Potts Point which at that stage was called Woolloomooloo Hill “ We traversed this whole point
which separates Woolloomooloo Bay and Rushcutters Bay- this charming locality is covered
with the most elegant villa houses-surrounded by extensive and pleasant grounds which fall
away down each declivity to the waterside where many of the properties have boat and bathing
houses.”

The villas were painted white with shady verandahs and green venetian blinds.

By 1847 many of the owners of these large properties wanted to subdivide and capitalise on
their holdings.

Bohemian district

The Kings Cross district was Sydney's bohemian heartland from the early decades of the 20th
century. From the 1960s onwards Kings Cross also came to serve as both the city's main tourist
accommodation and entertainment mecca, as well as its red-light district. It thereby achieved a
high level of notoriety out of all proportion to its limited geographical extent.
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Rear Shop No.3 117 Macleay St, Points Point                                                                February 2010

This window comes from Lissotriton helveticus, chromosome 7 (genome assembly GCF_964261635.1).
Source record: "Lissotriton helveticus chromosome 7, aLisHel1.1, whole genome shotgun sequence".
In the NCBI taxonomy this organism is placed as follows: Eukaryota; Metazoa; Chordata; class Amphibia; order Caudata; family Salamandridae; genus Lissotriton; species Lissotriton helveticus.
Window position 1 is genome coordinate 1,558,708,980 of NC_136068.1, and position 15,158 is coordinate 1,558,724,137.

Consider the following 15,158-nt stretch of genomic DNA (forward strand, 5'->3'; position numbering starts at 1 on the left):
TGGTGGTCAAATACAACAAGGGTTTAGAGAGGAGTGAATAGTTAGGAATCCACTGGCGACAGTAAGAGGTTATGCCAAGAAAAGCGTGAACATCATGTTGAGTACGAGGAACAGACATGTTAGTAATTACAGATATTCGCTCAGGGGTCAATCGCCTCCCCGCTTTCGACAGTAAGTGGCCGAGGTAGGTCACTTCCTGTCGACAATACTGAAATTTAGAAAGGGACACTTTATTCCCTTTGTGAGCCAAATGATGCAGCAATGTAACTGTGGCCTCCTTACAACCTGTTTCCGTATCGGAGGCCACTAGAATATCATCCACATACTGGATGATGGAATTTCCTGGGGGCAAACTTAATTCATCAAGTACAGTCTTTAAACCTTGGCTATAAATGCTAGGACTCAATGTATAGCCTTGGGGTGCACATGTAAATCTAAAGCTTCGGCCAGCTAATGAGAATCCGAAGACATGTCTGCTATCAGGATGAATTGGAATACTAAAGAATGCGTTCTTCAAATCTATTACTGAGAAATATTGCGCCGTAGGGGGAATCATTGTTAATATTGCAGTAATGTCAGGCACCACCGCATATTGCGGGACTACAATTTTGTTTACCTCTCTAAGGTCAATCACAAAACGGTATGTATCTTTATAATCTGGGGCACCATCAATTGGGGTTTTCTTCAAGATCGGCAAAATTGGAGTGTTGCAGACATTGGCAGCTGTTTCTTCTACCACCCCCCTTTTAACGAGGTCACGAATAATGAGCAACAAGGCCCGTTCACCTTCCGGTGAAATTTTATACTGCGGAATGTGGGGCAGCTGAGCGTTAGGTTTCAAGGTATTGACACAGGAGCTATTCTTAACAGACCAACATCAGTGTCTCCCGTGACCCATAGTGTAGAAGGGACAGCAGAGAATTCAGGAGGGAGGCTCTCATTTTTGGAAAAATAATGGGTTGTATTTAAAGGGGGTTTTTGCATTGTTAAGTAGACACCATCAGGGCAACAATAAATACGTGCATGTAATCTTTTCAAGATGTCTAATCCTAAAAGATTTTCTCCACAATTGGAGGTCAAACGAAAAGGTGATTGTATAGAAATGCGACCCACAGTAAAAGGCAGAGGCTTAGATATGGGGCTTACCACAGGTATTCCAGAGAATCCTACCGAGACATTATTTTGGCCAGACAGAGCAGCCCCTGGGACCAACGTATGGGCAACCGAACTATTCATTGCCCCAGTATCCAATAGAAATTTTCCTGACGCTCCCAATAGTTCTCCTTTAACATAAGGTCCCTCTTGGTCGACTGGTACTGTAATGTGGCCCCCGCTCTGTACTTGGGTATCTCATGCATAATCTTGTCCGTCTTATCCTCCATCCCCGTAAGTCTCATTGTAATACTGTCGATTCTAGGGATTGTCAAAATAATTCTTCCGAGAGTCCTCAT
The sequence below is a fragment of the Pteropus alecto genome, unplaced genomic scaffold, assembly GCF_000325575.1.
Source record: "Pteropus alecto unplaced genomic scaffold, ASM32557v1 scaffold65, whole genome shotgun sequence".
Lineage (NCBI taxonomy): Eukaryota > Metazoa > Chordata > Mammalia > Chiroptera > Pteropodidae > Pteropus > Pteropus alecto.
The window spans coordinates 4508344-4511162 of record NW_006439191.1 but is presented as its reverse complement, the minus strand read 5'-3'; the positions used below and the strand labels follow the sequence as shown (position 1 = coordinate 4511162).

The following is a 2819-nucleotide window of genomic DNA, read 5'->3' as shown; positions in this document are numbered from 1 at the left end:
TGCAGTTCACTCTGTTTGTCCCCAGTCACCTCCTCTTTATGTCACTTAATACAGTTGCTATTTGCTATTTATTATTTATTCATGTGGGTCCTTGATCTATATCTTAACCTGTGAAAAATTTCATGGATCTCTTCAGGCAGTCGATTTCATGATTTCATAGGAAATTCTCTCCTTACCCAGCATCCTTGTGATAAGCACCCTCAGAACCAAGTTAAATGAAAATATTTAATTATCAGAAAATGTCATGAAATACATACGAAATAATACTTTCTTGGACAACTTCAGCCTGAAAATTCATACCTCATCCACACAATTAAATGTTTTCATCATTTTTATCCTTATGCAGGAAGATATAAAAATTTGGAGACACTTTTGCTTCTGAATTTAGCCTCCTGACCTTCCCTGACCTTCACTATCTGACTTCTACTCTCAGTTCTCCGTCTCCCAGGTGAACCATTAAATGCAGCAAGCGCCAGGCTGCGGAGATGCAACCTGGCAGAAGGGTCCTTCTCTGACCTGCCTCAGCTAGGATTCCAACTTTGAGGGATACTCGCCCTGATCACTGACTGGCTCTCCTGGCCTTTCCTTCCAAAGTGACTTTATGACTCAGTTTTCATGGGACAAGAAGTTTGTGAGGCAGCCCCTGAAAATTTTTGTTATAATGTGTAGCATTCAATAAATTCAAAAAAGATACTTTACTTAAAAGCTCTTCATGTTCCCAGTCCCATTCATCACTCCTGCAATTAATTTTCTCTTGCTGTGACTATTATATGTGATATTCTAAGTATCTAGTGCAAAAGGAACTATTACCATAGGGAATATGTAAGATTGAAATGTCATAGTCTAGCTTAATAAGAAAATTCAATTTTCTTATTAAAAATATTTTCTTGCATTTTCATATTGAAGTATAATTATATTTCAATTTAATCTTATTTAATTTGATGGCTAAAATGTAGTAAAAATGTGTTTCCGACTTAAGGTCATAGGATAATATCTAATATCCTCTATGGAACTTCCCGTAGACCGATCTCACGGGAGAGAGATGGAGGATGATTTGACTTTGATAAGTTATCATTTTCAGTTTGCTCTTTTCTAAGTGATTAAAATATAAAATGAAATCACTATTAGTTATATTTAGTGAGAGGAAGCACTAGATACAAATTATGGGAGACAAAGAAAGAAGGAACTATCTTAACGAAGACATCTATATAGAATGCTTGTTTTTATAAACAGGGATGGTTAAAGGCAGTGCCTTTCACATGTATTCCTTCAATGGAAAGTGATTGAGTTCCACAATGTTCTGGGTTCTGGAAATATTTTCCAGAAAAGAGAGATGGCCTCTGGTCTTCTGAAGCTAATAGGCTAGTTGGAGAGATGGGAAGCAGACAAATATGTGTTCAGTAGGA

Heritage Impact Assessment



The area boomed during the late 1960s, with hundreds of American servicemen on R & R leave
flocking to the area each week in search of entertainment. Organised crime and police
corruption was well entrenched in the area—one of Sydney's most notorious illegal casinos
operated with impunity for many years, although it was known to all and located only yards from
Darlinghurst police station. This inevitably led to a rise in crime, vice and corruption, and a
massive increase in the influx and use of heroin, much of which was initially brought in by
American servicemen in the pay of drug rings.

A positive influence in the area during that time was The Wayside Chapel, run by the late Rev.
Ted Noffs. His church was open most of the time, providing a "drop in centre" and counselling
services to many of the itinerants who were drawn to the area. A foundation created in his name
has been running since 1971.